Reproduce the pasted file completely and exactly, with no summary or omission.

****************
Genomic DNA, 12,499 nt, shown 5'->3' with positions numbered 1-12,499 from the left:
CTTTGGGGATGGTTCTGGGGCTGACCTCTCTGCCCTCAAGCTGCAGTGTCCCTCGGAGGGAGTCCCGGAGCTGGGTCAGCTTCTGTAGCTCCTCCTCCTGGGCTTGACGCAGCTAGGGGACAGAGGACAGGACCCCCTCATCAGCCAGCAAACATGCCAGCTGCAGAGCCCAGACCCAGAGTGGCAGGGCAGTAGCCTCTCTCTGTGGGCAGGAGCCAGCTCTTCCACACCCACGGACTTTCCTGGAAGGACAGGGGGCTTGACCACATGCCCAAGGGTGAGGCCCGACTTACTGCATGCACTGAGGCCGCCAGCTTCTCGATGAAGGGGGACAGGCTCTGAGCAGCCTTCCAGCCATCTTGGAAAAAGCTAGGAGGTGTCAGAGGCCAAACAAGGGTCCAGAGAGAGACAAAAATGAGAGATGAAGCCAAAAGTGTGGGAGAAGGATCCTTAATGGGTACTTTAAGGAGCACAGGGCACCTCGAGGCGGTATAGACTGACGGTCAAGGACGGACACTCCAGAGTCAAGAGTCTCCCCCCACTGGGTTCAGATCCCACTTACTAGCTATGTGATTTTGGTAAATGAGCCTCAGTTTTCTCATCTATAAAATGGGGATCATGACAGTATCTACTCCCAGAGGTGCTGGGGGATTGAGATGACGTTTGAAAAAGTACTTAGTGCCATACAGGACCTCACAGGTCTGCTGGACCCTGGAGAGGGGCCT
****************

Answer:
Genomic DNA, 12,499 nt, shown 5'->3' with positions numbered 1-12,499 from the left:
CTTTGGGGATGGTTCTGGGGCTGACCTCTCTGCCCTCAAGCTGCAGTGTCCCTCGGAGGGAGTCCCGGAGCTGGGTCAGCTTCTGTAGCTCCTCCTCCTGGGCTTGACGCAGCTAGGGGACAGAGGACAGGACCCCCTCATCAGCCAGCAAACATGCCAGCTGCAGAGCCCAGACCCAGAGTGGCAGGGCAGTAGCCTCTCTCTGTGGGCAGGAGCCAGCTCTTCCACACCCACGGACTTTCCTGGAAGGACAGGGGGCTTGACCACATGCCCAAGGGTGAGGCCCGACTTACTGCATGCACTGAGGCCGCCAGCTTCTCGATGAAGGGGGACAGGCTCTGAGCAGCCTTCCAGCCATCTTGGAAAAAGCTAGGAGGTGTCAGAGGCCAAACAAGGGTCCAGAGAGAGACAAAAATGAGAGATGAAGCCAAAAGTGTGGGAGAAGGATCCTTAATGGGTACTTTAAGGAGCACAGGGCACCTCGAGGCGGTATAGACTGACGGTCAAGGACGGACACTCCAGAGTCAAGAGTCTCCCCCCACTGGGTTCAGATCCCACTTACTAGCTATGTGATTTTGGTAAATGAGCCTCAGTTTTCTCATCTATAAAATGGGGATCATGACAGTATCTACTCCCAGAGGTGCTGGGGGATTGAGATGACGTTTGAAAAAGTACTTAGTGCCATACAGGACCTCACAGGTCTGCTGGACCCTGGAGAGGGGCCT